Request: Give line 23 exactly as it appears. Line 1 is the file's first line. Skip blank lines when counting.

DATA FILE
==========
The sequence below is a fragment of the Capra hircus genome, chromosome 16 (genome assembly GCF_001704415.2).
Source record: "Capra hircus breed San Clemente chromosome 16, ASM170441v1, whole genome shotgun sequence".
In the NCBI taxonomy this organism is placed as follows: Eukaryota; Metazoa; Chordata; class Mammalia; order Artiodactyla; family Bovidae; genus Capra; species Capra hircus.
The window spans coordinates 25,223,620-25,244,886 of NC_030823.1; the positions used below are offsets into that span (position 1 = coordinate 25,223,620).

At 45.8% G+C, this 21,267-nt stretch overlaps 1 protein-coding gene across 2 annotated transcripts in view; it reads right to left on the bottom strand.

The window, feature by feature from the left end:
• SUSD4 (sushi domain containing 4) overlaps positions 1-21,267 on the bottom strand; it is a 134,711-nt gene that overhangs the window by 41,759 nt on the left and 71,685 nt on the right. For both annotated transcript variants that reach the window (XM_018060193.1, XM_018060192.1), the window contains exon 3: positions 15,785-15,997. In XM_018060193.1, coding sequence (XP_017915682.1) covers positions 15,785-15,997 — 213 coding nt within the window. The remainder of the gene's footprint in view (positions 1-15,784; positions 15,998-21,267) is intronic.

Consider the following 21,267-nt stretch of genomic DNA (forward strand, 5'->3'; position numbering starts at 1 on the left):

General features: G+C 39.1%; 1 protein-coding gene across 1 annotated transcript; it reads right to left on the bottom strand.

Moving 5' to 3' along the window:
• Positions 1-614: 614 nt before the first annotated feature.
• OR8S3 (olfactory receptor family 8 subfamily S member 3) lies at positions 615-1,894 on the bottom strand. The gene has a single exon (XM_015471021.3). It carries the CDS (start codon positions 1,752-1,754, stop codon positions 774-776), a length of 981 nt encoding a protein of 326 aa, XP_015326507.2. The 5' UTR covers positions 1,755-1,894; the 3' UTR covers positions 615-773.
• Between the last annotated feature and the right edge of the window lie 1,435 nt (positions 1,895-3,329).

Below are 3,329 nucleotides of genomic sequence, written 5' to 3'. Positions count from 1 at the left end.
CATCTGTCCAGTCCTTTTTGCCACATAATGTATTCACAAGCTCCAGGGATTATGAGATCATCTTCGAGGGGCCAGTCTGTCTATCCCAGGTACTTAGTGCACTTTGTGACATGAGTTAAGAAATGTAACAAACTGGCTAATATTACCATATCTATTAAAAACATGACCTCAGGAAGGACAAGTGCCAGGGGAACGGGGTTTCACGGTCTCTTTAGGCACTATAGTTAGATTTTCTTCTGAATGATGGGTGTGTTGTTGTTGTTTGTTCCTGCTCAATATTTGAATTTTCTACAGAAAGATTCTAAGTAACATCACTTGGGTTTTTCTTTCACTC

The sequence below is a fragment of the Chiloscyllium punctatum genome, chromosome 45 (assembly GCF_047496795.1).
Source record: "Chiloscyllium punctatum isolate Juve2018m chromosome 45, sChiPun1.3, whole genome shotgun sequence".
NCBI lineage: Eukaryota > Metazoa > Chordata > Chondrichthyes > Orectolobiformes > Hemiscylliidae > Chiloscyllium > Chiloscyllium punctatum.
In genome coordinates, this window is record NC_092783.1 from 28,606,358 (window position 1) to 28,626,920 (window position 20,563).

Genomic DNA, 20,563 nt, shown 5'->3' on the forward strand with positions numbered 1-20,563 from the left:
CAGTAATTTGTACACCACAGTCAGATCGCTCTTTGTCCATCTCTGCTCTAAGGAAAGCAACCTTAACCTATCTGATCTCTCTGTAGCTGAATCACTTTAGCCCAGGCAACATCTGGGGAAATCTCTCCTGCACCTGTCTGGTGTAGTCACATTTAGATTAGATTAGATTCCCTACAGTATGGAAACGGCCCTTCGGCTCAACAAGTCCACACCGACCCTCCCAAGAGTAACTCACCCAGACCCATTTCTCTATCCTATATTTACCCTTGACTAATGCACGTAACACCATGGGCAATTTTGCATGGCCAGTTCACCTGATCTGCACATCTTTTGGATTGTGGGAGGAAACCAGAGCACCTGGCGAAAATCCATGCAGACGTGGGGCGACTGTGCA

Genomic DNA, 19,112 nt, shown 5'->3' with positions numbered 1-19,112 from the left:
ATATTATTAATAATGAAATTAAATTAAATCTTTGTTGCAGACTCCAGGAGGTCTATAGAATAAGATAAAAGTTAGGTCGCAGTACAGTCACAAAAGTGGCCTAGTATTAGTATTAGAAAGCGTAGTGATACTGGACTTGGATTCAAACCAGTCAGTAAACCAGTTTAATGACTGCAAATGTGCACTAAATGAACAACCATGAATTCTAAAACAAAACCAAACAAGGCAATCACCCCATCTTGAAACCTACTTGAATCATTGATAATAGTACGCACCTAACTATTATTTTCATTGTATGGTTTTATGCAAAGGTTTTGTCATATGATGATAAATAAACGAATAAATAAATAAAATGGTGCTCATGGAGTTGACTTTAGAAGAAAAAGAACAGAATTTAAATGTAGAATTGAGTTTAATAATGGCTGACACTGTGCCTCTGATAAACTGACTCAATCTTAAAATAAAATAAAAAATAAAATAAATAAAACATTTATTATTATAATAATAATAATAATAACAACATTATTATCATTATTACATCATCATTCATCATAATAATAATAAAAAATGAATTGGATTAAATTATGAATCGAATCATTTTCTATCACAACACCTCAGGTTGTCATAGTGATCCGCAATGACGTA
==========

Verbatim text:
ATATTATTAATAATGAAATTAAATTAAATCTTTGTTGCAGACTCCAGGAGGTCTATAGAATAAGATAAAAGTTAGGTCGCAGTACAGTCACAAAAGTGGCCTAGTATTAGTATTAGAAAGCGTAGTGATACTGGACTTGGATTCAAACCAGTCAGTAAACCAGTTTAATGACTGCAAATGTGCACTAAATGAACAACCATGAATTCTAAAACAAAACCAAACAAGGCAATCACCCCATCTTGAAACCTACTTGAATCATTGATAATAGTACGCACCTAACTATTATTTTCATTGTATGGTTTTATGCAAAGGTTTTGTCATATGATGATAAATAAACGAATAAATAAATAAAATGGTGCTCATGGAGTTGACTTTAGAAGAAAAAGAACAGAATTTAAATGTAGAATTGAGTTTAATAATGGCTGACACTGTGCCTCTGATAAACTGACTCAATCTTAAAATAAAATAAAAAATAAAATAAATAAAACATTTATTATTATAATAATAATAATAATAACAACATTATTATCATTATTACATCATCATTCATCATAATAATAATAAAAAATGAATTGGATTAAATTATGAATCGAATCATTTTCTATCACAACACCTCAGGTTGTCATAGTGATCCGCAATGACGTA